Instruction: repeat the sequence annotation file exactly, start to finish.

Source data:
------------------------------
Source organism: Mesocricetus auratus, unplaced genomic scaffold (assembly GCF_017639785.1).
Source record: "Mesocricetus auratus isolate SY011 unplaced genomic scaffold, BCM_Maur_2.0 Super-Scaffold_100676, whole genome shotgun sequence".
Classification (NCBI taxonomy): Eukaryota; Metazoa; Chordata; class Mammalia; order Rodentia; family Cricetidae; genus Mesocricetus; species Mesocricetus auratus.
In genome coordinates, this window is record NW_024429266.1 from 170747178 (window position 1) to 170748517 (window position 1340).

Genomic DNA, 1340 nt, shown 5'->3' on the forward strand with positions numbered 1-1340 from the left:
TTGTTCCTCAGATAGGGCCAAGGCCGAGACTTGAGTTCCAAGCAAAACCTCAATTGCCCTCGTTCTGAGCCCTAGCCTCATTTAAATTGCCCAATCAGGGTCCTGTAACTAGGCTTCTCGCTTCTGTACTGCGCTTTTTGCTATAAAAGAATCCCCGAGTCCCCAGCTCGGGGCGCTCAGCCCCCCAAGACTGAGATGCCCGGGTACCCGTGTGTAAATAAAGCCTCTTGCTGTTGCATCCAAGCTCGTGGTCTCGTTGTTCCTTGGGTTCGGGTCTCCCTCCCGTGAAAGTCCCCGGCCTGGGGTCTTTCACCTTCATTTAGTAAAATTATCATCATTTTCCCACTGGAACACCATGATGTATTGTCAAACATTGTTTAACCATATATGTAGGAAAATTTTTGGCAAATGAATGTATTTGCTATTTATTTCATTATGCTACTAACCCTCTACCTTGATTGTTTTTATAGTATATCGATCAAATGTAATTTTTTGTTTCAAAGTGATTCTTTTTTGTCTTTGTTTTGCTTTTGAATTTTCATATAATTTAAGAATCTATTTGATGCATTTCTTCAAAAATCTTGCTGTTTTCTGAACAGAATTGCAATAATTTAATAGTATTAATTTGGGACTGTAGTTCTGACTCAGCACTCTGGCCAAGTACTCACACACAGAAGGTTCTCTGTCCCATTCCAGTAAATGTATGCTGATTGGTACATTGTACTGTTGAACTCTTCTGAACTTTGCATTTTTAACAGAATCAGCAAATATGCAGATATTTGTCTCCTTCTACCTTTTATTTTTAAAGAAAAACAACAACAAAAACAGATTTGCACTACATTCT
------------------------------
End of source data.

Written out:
Source organism: Mesocricetus auratus, unplaced genomic scaffold (assembly GCF_017639785.1).
Source record: "Mesocricetus auratus isolate SY011 unplaced genomic scaffold, BCM_Maur_2.0 Super-Scaffold_100676, whole genome shotgun sequence".
Classification (NCBI taxonomy): Eukaryota; Metazoa; Chordata; class Mammalia; order Rodentia; family Cricetidae; genus Mesocricetus; species Mesocricetus auratus.
In genome coordinates, this window is record NW_024429266.1 from 170747178 (window position 1) to 170748517 (window position 1340).

Genomic DNA, 1340 nt, shown 5'->3' on the forward strand with positions numbered 1-1340 from the left:
TTGTTCCTCAGATAGGGCCAAGGCCGAGACTTGAGTTCCAAGCAAAACCTCAATTGCCCTCGTTCTGAGCCCTAGCCTCATTTAAATTGCCCAATCAGGGTCCTGTAACTAGGCTTCTCGCTTCTGTACTGCGCTTTTTGCTATAAAAGAATCCCCGAGTCCCCAGCTCGGGGCGCTCAGCCCCCCAAGACTGAGATGCCCGGGTACCCGTGTGTAAATAAAGCCTCTTGCTGTTGCATCCAAGCTCGTGGTCTCGTTGTTCCTTGGGTTCGGGTCTCCCTCCCGTGAAAGTCCCCGGCCTGGGGTCTTTCACCTTCATTTAGTAAAATTATCATCATTTTCCCACTGGAACACCATGATGTATTGTCAAACATTGTTTAACCATATATGTAGGAAAATTTTTGGCAAATGAATGTATTTGCTATTTATTTCATTATGCTACTAACCCTCTACCTTGATTGTTTTTATAGTATATCGATCAAATGTAATTTTTTGTTTCAAAGTGATTCTTTTTTGTCTTTGTTTTGCTTTTGAATTTTCATATAATTTAAGAATCTATTTGATGCATTTCTTCAAAAATCTTGCTGTTTTCTGAACAGAATTGCAATAATTTAATAGTATTAATTTGGGACTGTAGTTCTGACTCAGCACTCTGGCCAAGTACTCACACACAGAAGGTTCTCTGTCCCATTCCAGTAAATGTATGCTGATTGGTACATTGTACTGTTGAACTCTTCTGAACTTTGCATTTTTAACAGAATCAGCAAATATGCAGATATTTGTCTCCTTCTACCTTTTATTTTTAAAGAAAAACAACAACAAAAACAGATTTGCACTACATTCT